About half the Republican caucus spoke, with members expressing concerns about voter fraud and about contravening the constitution’s provisions on elections.

“I would love to vote for this bill, I just don’t want to feel like we’re making it easy for people to cheat,” said Rep. Mike Ramone, R-Pike Creek Valley.

Rep. Ruth Briggs King, R-Georgetown, had a similar sentiment, urging her colleagues to ensure every vote counts — once.

The debate eventually descended into a referendum on coronavirus, with House Speaker Pete Schwartzkopf, D-Rehoboth Beach, at one point stopping discussion to redirect the subject back to the bill rather than “who believes in the virus and who does not believe in the virus,” as he put it.

After two-and-a-half hours, the House voted and passed the bill.

“Let’s not make Delawareans choose between their health and their right to vote,” Rep. Longhurst said.

A May poll from Gallup found 64% of Americans support voting by mail this November, although there is a huge gulf between Democrats and Republicans. Per the poll, Americans are almost evenly divided on whether voting by mail increases fraudulent ballots.

Other polls have found a divide when considering partisan attitudes toward coronavirus.

Representatives voted Thursday from their home offices or similar locations, with the House speaker, minority leader and a few key staffers in the capitol to keep things running. Aside from participants occasionally forgetting to unmute themselves, the session appeared to proceed smoothly.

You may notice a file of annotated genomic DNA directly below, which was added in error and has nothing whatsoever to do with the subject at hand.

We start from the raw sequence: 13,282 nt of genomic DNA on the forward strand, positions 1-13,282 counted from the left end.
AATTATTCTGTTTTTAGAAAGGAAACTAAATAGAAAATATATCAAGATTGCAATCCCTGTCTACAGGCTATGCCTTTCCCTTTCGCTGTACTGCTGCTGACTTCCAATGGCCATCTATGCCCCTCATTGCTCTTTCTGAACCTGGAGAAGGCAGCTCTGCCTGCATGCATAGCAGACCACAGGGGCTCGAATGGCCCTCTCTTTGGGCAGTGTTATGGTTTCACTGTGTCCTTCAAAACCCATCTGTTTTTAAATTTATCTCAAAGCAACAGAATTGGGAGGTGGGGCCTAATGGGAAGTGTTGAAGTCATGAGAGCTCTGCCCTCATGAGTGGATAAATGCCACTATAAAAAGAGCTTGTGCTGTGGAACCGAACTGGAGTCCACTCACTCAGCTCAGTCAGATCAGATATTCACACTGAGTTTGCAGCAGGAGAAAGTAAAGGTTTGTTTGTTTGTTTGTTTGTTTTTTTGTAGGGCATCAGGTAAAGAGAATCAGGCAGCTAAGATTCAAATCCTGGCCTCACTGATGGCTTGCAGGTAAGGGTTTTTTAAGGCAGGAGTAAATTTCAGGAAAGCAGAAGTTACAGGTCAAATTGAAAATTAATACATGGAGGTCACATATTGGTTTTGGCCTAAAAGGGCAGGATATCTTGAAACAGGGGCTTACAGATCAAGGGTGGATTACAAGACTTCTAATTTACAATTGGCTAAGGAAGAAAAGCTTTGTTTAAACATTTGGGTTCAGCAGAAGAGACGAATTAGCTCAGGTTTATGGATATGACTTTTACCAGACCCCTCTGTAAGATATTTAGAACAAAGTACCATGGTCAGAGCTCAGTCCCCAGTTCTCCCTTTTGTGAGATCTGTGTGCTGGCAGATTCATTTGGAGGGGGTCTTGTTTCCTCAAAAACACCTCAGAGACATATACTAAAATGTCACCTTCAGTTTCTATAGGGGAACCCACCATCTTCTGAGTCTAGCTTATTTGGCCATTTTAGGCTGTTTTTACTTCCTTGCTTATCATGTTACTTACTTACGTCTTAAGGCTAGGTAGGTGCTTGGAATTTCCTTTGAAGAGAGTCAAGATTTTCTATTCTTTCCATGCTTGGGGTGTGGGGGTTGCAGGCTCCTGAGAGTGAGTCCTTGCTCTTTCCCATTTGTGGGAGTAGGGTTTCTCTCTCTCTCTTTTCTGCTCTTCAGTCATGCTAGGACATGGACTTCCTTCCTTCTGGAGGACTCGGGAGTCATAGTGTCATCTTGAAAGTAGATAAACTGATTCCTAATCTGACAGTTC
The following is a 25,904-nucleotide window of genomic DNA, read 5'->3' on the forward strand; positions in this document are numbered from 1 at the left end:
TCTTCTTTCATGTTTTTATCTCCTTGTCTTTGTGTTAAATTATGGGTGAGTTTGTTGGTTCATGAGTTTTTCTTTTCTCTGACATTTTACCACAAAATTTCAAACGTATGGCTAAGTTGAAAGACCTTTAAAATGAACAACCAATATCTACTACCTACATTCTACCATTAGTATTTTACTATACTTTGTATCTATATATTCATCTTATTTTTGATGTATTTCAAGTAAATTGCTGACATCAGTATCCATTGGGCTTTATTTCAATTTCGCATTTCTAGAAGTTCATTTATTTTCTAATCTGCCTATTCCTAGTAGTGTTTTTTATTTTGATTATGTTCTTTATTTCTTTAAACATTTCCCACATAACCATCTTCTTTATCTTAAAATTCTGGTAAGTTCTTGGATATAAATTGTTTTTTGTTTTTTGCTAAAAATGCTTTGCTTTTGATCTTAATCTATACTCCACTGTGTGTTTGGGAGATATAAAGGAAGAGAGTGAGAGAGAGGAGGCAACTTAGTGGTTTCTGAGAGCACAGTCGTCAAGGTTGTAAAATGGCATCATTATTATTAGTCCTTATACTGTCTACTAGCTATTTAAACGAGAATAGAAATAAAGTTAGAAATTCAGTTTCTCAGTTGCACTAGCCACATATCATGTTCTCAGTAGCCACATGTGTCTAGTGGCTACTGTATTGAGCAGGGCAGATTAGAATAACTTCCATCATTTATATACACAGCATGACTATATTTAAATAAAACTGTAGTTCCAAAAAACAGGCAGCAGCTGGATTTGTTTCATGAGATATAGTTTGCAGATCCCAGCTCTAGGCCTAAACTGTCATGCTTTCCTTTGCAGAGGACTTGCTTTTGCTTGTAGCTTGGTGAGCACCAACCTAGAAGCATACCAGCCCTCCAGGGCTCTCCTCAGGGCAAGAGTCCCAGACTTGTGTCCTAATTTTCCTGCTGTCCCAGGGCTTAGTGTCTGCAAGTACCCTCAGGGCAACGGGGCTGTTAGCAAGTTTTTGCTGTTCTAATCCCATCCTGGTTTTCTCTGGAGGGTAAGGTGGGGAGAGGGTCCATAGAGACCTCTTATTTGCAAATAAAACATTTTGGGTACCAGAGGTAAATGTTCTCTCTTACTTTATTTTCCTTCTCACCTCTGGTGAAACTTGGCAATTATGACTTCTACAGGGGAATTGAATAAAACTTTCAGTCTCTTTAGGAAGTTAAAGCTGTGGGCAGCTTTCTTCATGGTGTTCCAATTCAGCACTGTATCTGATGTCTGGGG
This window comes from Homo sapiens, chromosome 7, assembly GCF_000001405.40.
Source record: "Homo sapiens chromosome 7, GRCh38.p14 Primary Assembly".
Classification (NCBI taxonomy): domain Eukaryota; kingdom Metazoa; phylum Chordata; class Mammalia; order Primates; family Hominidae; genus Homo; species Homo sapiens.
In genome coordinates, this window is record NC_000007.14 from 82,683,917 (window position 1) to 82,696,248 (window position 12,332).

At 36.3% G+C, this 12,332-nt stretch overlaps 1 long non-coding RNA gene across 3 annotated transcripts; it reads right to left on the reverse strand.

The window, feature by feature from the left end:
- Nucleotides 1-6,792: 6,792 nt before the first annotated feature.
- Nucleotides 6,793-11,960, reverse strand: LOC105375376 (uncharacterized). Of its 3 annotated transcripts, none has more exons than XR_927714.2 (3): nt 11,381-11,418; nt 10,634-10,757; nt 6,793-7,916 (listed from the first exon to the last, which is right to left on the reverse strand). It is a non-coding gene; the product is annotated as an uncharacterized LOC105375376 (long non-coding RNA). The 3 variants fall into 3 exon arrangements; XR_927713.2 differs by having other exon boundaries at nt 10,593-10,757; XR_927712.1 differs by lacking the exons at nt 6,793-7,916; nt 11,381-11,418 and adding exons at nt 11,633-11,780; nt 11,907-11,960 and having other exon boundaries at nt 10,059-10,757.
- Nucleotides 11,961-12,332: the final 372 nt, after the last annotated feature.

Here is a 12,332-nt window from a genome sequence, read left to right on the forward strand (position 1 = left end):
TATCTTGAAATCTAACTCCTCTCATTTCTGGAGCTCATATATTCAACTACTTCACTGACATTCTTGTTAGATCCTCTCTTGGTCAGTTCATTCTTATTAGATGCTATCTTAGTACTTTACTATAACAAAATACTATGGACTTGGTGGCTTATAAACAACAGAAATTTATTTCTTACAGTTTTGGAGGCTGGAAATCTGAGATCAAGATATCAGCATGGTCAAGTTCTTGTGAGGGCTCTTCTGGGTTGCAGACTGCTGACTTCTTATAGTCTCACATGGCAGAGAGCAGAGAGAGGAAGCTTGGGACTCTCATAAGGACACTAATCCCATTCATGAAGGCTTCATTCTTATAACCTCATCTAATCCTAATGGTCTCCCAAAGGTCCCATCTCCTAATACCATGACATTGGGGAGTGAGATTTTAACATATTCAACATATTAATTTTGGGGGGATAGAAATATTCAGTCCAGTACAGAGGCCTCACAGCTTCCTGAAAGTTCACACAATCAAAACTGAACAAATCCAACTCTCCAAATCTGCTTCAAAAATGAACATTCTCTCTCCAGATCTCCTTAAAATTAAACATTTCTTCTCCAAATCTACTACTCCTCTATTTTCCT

The chambers approved virtual meetings at the end of May, almost three months after the last legislative hearing, and Thursday marked the third time the full House has convened remotely.

These online sessions represent the first time the General Assembly has gathered outside Legislative Hall since the building opened in 1933.

The meetings are conducted through Zoom and can be viewed live through the caucus’ Facebook pages or the chamber’s YouTube pages. The YouTube accounts can be reached at (Senate) and (House), though links are also shared on the legislature’s website.

Legislative Hall has been closed since March 12, the day after Delaware’s first confirmed coronavirus case was announced.

Hundreds of people, ranging from legislators to lobbyists to reporters and more, enter the capitol on a typical session day, which officials say would create a dangerous environment should business continue as normal. That’s especially true considering around one-third of the building’s 62 members are at least 65 years old, meaning they fall into the high-risk category for COVID-19.

The full General Assembly normally gathers about 45 times through the first six months of the calendar year before breaking until the following year, a far cry from the nine in-person and five virtual meeting days the chambers have had in 2020 (and that doesn’t even adjust for the fact only one chamber is meeting virtually per day, unlike normal).

Both chambers will convene again next week and likely vote on the budget bills, which must be passed by July 1.